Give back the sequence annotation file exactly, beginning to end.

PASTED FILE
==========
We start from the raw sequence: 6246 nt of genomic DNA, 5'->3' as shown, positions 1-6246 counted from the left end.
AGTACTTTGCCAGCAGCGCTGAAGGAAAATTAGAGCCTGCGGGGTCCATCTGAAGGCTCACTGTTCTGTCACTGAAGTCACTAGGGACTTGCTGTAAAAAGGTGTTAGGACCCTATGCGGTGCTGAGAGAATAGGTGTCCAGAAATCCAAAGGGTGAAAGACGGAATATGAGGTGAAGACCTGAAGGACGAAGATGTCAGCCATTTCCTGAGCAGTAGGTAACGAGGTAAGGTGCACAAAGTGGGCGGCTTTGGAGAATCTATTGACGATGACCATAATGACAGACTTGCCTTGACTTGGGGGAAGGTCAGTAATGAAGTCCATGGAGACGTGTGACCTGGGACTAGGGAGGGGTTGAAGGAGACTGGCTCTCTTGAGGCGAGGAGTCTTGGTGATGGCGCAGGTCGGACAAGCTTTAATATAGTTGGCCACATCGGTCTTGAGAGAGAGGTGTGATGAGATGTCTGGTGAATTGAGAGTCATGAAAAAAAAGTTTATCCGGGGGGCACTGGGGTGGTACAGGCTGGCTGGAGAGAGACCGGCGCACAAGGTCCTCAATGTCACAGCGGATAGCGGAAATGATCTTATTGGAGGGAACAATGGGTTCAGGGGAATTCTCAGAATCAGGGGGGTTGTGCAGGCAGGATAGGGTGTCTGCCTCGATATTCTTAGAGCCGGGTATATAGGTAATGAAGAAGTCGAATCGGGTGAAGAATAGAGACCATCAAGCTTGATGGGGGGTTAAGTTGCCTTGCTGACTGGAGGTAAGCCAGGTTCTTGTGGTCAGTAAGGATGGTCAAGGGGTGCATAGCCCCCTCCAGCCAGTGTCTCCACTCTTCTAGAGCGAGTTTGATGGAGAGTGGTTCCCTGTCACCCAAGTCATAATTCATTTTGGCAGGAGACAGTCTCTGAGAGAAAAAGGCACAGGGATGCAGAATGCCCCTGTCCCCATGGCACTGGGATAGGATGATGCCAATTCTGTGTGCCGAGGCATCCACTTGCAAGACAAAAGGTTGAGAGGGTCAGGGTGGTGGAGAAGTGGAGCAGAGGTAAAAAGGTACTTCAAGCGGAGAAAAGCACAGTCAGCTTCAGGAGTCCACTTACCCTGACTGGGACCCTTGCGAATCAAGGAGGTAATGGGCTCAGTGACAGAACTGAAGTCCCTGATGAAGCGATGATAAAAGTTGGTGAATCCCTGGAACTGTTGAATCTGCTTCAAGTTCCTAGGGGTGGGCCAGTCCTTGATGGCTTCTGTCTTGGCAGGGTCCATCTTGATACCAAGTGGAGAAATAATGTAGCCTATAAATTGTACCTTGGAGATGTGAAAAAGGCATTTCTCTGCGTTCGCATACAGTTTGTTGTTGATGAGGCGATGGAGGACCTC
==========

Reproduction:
We start from the raw sequence: 6246 nt of genomic DNA, 5'->3' as shown, positions 1-6246 counted from the left end.
AGTACTTTGCCAGCAGCGCTGAAGGAAAATTAGAGCCTGCGGGGTCCATCTGAAGGCTCACTGTTCTGTCACTGAAGTCACTAGGGACTTGCTGTAAAAAGGTGTTAGGACCCTATGCGGTGCTGAGAGAATAGGTGTCCAGAAATCCAAAGGGTGAAAGACGGAATATGAGGTGAAGACCTGAAGGACGAAGATGTCAGCCATTTCCTGAGCAGTAGGTAACGAGGTAAGGTGCACAAAGTGGGCGGCTTTGGAGAATCTATTGACGATGACCATAATGACAGACTTGCCTTGACTTGGGGGAAGGTCAGTAATGAAGTCCATGGAGACGTGTGACCTGGGACTAGGGAGGGGTTGAAGGAGACTGGCTCTCTTGAGGCGAGGAGTCTTGGTGATGGCGCAGGTCGGACAAGCTTTAATATAGTTGGCCACATCGGTCTTGAGAGAGAGGTGTGATGAGATGTCTGGTGAATTGAGAGTCATGAAAAAAAAGTTTATCCGGGGGGCACTGGGGTGGTACAGGCTGGCTGGAGAGAGACCGGCGCACAAGGTCCTCAATGTCACAGCGGATAGCGGAAATGATCTTATTGGAGGGAACAATGGGTTCAGGGGAATTCTCAGAATCAGGGGGGTTGTGCAGGCAGGATAGGGTGTCTGCCTCGATATTCTTAGAGCCGGGTATATAGGTAATGAAGAAGTCGAATCGGGTGAAGAATAGAGACCATCAAGCTTGATGGGGGGTTAAGTTGCCTTGCTGACTGGAGGTAAGCCAGGTTCTTGTGGTCAGTAAGGATGGTCAAGGGGTGCATAGCCCCCTCCAGCCAGTGTCTCCACTCTTCTAGAGCGAGTTTGATGGAGAGTGGTTCCCTGTCACCCAAGTCATAATTCATTTTGGCAGGAGACAGTCTCTGAGAGAAAAAGGCACAGGGATGCAGAATGCCCCTGTCCCCATGGCACTGGGATAGGATGATGCCAATTCTGTGTGCCGAGGCATCCACTTGCAAGACAAAAGGTTGAGAGGGTCAGGGTGGTGGAGAAGTGGAGCAGAGGTAAAAAGGTACTTCAAGCGGAGAAAAGCACAGTCAGCTTCAGGAGTCCACTTACCCTGACTGGGACCCTTGCGAATCAAGGAGGTAATGGGCTCAGTGACAGAACTGAAGTCCCTGATGAAGCGATGATAAAAGTTGGTGAATCCCTGGAACTGTTGAATCTGCTTCAAGTTCCTAGGGGTGGGCCAGTCCTTGATGGCTTCTGTCTTGGCAGGGTCCATCTTGATACCAAGTGGAGAAATAATGTAGCCTATAAATTGTACCTTGGAGATGTGAAAAAGGCATTTCTCTGCGTTCGCATACAGTTTGTTGTTGATGAGGCGATGGAGGACCTC